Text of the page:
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Rediff.com  » Cricket » Spot-fixing: Police team in Chennai to question BCCI chief's son-in-law

Spot-fixing: Police team in Chennai to question BCCI chief's son-in-law

May 23, 2013 12:58 IST

After Vindoo Dara Singh, Board of Control for Cricket in India chief N Srinivasan’s son-in-law Guru Meiyappan is under the scanner now.

A police team is in Chennai to question Meiyappan following a statement by Vindoo that he was in touch with the man who is also the team principle -- in other words, the CEO -- of the Chennai Super Kings.

The police have also found calls that were made to Meiyappan.

N. Srinivasan (right), owner of Chennai Super Kings with Guru Meiyappan (centre)Vindoo was arrested on Tuesday in connection with the IPL spot-fixing scandal and the police had picked up on intercepts of his calls made to a bookie by the name Ramesh Vyas.

The Mumbai police claimed that Vyas was into spot-fixing and Vindoo was in touch with the man. Moreover, Vindoo was spotted at a number of matches played by the Chennai Super Kings and his calls to Meiyappan have only led the police to believe that there is something more to it.

The case against Vindoo Dara Singh is circumstantial in nature -- at least for the moment. The investigators have leads to suggest that he had taken part in betting, which is illegal in India. However, they are now trying to build the case and also finding out if he was involved in spot-fixing.

The police, during their questioning of Meiyappan, would try and find out why so many calls were made by Vindoo and if he was aware of a betting racket and also if he had anything to do with it.

Vindoo Dara Singh is the key link to this case and as per his confession to the police, which incidentally is not admissible in a court of law, he has admitted to betting. He says  he has been part of betting since the last seven years and also pointed out that there is heavy betting in all IPL games. The police are still trying to ascertain what role Vindoo had in this syndicate and if he used his proximity with some team owners and bookies to fix matches.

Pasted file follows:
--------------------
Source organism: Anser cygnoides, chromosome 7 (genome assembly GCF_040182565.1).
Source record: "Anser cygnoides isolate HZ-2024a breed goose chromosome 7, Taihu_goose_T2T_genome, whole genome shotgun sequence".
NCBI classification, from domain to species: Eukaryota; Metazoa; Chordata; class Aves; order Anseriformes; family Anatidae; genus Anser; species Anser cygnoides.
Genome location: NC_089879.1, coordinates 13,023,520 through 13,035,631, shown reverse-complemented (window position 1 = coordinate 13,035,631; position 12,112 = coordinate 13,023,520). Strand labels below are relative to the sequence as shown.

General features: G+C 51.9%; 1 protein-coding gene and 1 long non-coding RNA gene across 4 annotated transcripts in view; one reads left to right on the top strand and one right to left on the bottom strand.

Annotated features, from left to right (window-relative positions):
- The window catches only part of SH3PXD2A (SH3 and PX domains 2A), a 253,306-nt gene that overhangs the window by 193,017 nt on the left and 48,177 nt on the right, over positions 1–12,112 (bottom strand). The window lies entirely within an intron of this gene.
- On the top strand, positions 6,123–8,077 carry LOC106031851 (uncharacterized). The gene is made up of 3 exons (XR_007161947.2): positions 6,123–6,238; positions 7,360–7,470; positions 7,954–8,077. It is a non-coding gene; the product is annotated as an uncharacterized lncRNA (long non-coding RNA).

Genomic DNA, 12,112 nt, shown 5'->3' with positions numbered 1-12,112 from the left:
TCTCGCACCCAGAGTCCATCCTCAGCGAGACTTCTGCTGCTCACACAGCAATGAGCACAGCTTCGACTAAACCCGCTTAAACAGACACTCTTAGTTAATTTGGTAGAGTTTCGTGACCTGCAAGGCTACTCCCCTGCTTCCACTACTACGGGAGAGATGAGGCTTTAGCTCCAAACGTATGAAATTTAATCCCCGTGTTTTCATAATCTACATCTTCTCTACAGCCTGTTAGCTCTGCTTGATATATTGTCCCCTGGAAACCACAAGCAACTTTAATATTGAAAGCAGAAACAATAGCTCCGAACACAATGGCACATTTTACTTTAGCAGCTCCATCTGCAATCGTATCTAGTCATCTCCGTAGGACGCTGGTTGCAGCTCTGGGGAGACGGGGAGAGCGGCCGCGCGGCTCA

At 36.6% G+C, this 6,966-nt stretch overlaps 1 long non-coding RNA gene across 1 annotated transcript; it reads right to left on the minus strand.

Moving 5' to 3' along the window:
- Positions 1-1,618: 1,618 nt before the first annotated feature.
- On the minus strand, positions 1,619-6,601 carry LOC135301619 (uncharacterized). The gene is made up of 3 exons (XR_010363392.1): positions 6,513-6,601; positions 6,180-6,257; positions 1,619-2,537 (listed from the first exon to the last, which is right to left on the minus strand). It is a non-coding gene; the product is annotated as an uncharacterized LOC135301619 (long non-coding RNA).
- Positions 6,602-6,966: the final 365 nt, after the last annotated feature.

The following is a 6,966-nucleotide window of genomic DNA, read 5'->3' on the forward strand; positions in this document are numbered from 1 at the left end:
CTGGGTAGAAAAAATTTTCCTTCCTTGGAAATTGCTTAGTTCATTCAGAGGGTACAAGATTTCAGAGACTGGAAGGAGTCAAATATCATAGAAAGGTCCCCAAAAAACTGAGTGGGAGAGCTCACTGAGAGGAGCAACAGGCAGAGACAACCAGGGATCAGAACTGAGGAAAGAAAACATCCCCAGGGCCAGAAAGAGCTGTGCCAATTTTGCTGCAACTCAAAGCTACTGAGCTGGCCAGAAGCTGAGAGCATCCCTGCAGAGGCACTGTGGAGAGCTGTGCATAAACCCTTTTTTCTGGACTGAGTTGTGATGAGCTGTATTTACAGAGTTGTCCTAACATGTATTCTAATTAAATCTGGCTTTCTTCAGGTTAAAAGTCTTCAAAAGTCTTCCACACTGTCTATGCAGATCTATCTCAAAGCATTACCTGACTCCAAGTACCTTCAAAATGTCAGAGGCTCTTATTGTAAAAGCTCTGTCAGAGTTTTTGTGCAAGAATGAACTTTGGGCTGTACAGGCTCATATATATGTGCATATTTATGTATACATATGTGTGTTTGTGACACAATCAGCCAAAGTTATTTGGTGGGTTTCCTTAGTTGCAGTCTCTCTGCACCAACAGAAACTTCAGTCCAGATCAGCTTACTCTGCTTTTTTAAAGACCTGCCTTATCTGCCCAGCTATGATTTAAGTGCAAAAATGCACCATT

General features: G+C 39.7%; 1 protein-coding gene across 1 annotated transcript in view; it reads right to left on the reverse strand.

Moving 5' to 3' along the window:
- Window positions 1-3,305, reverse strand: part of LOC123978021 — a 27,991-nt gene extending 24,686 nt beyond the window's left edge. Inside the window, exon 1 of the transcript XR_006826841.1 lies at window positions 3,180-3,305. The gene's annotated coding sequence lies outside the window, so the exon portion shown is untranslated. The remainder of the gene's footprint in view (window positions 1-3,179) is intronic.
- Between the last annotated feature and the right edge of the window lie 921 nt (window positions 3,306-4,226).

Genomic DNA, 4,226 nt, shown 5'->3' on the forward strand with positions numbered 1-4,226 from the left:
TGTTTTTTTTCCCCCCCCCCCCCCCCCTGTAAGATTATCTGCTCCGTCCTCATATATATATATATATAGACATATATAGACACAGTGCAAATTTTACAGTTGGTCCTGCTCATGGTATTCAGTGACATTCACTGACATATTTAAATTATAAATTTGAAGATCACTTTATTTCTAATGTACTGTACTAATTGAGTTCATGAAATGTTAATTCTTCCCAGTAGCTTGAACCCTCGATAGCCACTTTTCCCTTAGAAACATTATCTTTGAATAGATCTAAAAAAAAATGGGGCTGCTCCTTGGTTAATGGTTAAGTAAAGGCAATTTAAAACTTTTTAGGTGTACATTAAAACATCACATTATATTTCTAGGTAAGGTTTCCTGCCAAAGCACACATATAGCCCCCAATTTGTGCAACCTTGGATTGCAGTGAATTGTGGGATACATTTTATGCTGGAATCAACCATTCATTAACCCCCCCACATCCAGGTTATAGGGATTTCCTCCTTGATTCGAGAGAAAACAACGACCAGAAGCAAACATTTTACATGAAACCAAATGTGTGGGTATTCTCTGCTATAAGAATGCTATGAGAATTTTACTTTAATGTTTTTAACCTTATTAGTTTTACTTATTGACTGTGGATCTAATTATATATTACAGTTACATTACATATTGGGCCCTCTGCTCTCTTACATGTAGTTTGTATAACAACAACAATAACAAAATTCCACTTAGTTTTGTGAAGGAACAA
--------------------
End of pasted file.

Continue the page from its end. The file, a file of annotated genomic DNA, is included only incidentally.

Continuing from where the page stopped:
Looking at the Vindoo case, it becomes evident that he had close ties with the bookies. The Mumbai police have stumbled upon evidence to suggest that he had helped bookies escape from India. Two bookies, Sanjay Jaipur and Pawan Jaipur, were helped by Vindoo to get out of the country and reach Dubai.

The problem for Vindoo is that he facilitated this alleged escape only after the betting scam broke out. He allegedly confessed to the police that he had booked rooms and also made arrangements to transport them to the airport.

An officer in the Mumbai police told rediff.com that they believe that Vindoo was part of the betting syndicate. "There is also a lot of indication to show a great deal of involvement by this small-time actor with the bookies and at the moment we have a doubt about his role in spot-fixing as well. He has repeatedly claimed that he was in touch with a franchisee owner."

“We are now seeking a statement from Meiyappan to find out the exact details of the various conversations that Vindoo had with him over the past couple of months,” the official said.

Image: N. Srinivasan (right), owner of Chennai Super Kings with Guru Meiyappan (centre)

Photograph: Ritam Banerjee/Getty Images

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